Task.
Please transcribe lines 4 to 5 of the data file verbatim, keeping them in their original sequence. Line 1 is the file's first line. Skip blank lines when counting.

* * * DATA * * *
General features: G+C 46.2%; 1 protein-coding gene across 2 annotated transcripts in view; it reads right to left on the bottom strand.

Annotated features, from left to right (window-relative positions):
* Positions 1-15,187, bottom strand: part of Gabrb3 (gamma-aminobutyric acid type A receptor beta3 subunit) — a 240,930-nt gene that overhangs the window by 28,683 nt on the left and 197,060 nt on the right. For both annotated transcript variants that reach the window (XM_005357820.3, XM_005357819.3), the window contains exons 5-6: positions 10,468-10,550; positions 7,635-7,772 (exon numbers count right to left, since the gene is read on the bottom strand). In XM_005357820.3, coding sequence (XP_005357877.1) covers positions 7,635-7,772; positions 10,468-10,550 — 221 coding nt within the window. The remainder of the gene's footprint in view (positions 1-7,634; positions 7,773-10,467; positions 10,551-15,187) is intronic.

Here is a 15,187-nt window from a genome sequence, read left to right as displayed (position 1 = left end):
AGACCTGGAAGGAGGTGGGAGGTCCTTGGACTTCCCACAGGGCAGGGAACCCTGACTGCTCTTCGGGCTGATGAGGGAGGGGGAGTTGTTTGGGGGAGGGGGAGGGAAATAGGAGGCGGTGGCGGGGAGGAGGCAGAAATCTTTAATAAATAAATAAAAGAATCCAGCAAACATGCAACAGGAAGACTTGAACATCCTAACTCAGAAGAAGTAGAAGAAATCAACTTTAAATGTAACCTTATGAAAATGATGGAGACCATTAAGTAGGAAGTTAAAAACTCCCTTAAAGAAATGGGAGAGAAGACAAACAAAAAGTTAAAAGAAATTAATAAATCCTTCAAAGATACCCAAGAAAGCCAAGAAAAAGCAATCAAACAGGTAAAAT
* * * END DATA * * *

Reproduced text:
Here is a 15,187-nt window from a genome sequence, read left to right as displayed (position 1 = left end):
AGACCTGGAAGGAGGTGGGAGGTCCTTGGACTTCCCACAGGGCAGGGAACCCTGACTGCTCTTCGGGCTGATGAGGGAGGGGGAGTTGTTTGGGGGAGGGGGAGGGAAATAGGAGGCGGTGGCGGGGAGGAGGCAGAAATCTTTAATAAATAAATAAAAGAATCCAGCAAACATGCAACAGGAAGACTTGAACATCCTAACTCAGAAGAAGTAGAAGAAATCAACTTTAAATGTAACCTTATGAAAATGATGGAGACCATTAAGTAGGAAGTTAAAAACTCCCTTAAAGAAATGGGAGAGAAGACAAACAAAAAGTTAAAAGAAATTAATAAATCCTTCAAAGATACCCAAGAAAGCCAAGAAAAAGCAATCAAACAGGTAAAAT